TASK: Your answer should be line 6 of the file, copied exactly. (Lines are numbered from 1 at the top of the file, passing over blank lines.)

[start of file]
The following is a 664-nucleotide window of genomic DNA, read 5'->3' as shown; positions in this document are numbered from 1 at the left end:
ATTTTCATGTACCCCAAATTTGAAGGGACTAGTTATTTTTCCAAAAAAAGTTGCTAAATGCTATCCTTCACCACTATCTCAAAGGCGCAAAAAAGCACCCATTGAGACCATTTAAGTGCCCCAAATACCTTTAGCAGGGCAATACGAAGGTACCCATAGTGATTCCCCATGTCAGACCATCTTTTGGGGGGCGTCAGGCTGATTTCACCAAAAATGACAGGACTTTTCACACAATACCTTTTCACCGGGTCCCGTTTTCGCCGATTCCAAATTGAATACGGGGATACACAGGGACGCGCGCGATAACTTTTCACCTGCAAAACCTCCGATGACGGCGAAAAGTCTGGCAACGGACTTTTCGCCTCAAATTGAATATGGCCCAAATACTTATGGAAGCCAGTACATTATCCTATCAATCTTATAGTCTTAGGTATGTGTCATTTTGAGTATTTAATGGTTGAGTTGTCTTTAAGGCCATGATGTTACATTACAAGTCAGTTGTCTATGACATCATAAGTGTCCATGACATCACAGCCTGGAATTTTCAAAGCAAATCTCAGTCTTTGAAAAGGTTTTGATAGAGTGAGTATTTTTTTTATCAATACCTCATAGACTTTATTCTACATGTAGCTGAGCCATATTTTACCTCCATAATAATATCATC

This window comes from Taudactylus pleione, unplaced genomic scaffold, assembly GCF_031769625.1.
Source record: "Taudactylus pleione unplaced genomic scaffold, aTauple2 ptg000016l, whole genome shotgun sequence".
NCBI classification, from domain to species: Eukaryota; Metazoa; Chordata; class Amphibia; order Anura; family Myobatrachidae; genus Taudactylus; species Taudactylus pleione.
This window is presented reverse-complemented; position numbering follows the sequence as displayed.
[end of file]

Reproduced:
This window is presented reverse-complemented; position numbering follows the sequence as displayed.